The conversation series will examine the role of the U.S. in global affairs under President Trump.
From the moment the Donald Trump administration took office – and even before that – there has been a clear signal that their approach to international diplomacy would look nothing like it has in the past.
That much was evident as the president began having open dialogue with Russian president Vladimir Putin and North Korean leader Kim Jong Un while getting into verbal spats with traditional U.S allies such as Canadian Prime Minister Justin Trudeau and German Chancellor Angela Merkel.
But that was just the beginning. President Trump applied his different view of foreign affairs to his economic policies, imposing, or threatening to impose, huge new tariffs on Chinese, Canadian and European goods, forcing retaliatory tariffs on American products and leading to higher costs for some products and services and more difficult access to international markets for some U.S. producers.
The intent in disrupting those long-standing methods to dealing with global affairs was to keep the campaign promise of putting the interests of the U.S. above all other considerations, regardless of how the rest of the world reacted. New policies, ranging from the controversial travel bans and trade barriers to more adversarial language toward long-time NATO allies and U.S. intelligence agencies and curiously softer language toward dictatorial regimes, have left some traditional foreign affairs experts scratching their heads.
Traditional policy, politics and trade have been turned upside down, and some members of Congress, the diplomatic corps and other agencies have tried to calm fears from allies of whether the U.S. will remain a partner they can count upon. The role of the U.S. in foreign affairs and the rhetoric that will be used going forward will be the subject of the Civil Counterpoints session of the fall semester.
“Global (Dis)order? The U.S. Role in International Affairs,” the sixth installment of the Civil Counterpoints series, will be held at 5:30 p.m. Monday (Oct. 1) in the Red Raider Ballroom of the Texas Tech Student Union Building. Audience interaction is encouraged, and a reception with the expert guests will follow.
“Is ‘America First' America's best? Do traditional alliances still matter? Does ‘free trade' promote international partnerships and peace or inequality and class warfare? Can the United States be a world leader without securing its own borders?,” asked Sean Cunningham, chairman of the Department of History in the College of Arts & Sciences and a member of the faculty advisory council to Civil Counterpoints who will host the session.
“These issues – and others like them – permeate conversations about our nation's role in the world and the responsibilities that come with global leadership in the age of globalization. Civil Counterpoints will explore these issues from every angle, with the help of an expert panel and a fully engaged audience, ready to embrace both mutual respect and diversity of thought.”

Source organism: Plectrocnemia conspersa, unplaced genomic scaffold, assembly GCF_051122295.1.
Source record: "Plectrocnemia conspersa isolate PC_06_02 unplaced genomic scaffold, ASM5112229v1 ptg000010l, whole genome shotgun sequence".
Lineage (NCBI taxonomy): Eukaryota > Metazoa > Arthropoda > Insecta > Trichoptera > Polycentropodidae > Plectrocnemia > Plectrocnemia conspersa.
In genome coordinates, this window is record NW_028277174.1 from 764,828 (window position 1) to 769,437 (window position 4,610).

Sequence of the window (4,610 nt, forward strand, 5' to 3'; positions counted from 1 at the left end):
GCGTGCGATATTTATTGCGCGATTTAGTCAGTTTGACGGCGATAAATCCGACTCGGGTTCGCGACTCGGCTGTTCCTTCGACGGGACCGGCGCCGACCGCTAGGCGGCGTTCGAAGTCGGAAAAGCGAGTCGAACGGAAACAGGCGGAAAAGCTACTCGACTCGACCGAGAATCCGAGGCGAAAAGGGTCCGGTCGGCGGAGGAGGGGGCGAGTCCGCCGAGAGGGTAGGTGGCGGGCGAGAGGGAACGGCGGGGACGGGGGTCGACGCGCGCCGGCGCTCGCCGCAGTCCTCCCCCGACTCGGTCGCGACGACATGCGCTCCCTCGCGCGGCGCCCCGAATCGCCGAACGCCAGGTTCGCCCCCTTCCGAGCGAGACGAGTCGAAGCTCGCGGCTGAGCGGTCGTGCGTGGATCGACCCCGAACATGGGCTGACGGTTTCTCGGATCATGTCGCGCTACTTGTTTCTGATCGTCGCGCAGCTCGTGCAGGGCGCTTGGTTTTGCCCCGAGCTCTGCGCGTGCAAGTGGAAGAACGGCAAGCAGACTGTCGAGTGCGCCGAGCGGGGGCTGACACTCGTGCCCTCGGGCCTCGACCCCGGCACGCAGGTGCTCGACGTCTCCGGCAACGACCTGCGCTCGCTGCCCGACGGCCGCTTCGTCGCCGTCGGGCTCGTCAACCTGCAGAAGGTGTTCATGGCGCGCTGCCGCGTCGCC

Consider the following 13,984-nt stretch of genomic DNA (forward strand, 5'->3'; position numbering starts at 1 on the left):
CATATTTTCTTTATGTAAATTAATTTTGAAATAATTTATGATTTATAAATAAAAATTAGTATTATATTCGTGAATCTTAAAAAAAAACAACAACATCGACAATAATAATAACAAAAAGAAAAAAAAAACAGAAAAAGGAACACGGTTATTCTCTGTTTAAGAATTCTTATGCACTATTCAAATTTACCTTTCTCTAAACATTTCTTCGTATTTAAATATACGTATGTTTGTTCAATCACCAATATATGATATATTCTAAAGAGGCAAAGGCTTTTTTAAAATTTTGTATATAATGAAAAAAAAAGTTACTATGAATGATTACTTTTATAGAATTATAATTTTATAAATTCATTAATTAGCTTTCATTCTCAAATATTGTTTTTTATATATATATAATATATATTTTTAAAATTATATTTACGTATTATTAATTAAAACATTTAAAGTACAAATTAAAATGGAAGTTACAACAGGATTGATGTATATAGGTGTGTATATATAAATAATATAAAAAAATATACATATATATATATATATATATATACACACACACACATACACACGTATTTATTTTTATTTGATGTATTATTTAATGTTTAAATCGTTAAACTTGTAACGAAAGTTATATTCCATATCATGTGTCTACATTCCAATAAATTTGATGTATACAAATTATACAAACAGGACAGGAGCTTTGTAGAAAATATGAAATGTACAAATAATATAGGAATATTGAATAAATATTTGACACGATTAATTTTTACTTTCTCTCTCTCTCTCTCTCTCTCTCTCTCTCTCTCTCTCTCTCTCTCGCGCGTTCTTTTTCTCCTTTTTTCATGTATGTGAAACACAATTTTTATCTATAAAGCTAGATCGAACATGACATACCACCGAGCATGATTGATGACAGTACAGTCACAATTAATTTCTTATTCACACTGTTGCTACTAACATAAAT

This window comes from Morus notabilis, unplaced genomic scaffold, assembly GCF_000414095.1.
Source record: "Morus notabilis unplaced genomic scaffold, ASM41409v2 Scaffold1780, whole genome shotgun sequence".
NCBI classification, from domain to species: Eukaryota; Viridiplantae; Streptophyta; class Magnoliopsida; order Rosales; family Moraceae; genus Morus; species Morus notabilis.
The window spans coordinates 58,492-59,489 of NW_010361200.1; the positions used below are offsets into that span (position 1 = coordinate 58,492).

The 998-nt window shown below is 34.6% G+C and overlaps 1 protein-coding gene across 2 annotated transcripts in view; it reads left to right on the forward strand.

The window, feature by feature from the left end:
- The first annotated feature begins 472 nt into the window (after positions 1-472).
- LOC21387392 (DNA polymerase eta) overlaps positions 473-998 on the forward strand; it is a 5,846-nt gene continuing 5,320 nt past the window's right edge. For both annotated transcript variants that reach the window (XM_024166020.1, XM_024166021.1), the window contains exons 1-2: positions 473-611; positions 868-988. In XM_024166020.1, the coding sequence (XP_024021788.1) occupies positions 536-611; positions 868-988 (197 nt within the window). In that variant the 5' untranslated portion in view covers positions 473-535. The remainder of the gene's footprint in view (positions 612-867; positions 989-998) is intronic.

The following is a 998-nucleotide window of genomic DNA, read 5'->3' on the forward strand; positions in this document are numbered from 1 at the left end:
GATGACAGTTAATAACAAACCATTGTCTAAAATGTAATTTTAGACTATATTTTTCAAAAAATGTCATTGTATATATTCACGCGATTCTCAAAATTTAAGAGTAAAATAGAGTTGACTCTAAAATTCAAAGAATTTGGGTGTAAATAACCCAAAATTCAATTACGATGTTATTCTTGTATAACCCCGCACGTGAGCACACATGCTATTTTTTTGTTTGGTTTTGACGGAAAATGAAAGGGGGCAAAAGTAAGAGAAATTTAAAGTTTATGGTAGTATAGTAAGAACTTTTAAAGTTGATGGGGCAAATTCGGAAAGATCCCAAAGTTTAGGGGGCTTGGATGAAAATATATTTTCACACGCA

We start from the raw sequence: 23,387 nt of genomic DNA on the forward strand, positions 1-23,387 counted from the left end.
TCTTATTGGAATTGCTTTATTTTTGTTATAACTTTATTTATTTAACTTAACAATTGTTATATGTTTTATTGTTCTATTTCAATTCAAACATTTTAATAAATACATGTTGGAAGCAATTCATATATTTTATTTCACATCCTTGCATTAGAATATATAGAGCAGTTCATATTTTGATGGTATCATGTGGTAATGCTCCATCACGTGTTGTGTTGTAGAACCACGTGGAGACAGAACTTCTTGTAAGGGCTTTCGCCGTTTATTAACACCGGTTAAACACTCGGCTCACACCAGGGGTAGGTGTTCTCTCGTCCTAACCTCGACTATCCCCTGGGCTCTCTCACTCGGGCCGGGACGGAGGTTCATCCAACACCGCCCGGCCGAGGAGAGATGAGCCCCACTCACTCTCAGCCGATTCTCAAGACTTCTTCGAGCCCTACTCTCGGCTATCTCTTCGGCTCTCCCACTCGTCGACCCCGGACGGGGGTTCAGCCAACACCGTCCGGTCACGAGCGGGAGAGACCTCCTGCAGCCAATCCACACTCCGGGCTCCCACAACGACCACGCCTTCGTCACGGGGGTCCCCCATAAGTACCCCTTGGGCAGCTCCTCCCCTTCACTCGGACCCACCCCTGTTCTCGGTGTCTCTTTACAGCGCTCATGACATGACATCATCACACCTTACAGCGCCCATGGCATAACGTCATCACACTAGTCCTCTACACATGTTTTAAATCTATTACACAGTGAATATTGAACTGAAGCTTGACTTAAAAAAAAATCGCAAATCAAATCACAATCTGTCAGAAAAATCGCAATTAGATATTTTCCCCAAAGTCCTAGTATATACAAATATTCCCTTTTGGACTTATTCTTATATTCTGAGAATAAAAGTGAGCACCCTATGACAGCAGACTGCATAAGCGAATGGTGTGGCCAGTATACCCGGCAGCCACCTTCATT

Experts for this installment of Civil Counterpoints include:
- Col. David Lewis, a retired United States Air Force officer and the director of the strategic studies graduate program in the Department of Political Science. Lewis garnered extensive operational and staff experience in his time a professor of strategy at the United States Naval War College, and he teaches courses in strategy, intelligence, terrorism, counterinsurgency, national security and public sector security. Pavlik, an assistant professor in the Department of Agricultural and Applied Economics. Her research interests fall broadly within the fields of economic growth and development, with a particular emphasis on the role of institutions. Her narrower focus is on the role of corruption within institutions. Within these areas of interest, she seeks to thoroughly answer unexplored questions as an applied economist.
- Mark Tokola, vice president of the Korea Economic Institute of America in Washington, D.C. A retired U.S. senior foreign service officer, he most recently served as Minister Counselor for Political Affairs at the U.S. Embassy in London, and has served as the Deputy Chief of Mission at embassies in Seoul, South Korea; Ulaanbaatar, Mongolia; and Reykjavik, Iceland. He earned the U.S. State Department's Superior Honor Award for helping implement the Dayton Peace Accords while serving as Political Counselor in Sarajevo, Bosnia-Herzegovina from 1997 to 1999.
- Robert Murphy, a research assistant professor in the Free Market Institute. Murphy also serves as the senior economist at the Institute for Energy Research in Washington, D.C., a nonprofit organization that conducts research and analysis on the functions, operations and government regulation of global energy markets. He also is a senior fellow with the Frazier Institute, an associated scholar with the Ludwig von Mises Institute and research fellow at the Independent Institute.
Jorge Ramírez, the Walter and Anne Huffman Professor of Law in the Texas Tech School of Law, will moderate the discussion.
Civil Counterpoints is a collaboration among faculty members from the College of Media & Communication, the College of Arts & Sciences, the College of Agricultural Sciences & Natural Resources and the Honors College to encourage civility and open-mindedness in discussions of controversial topics.
Support is provided by Texas Tech's Office of the President and the Division of Undergraduate Education and Student Affairs, and segments of the discussion will air on KTTZ-TV in the future.
The event is free and open to the public. Those interested in the event also can follow along on Twitter and contribute to the discussion using the hashtag #ttubecivil.
For more information on Civil Counterpoints, including dates and topics for future discussions, go to its website.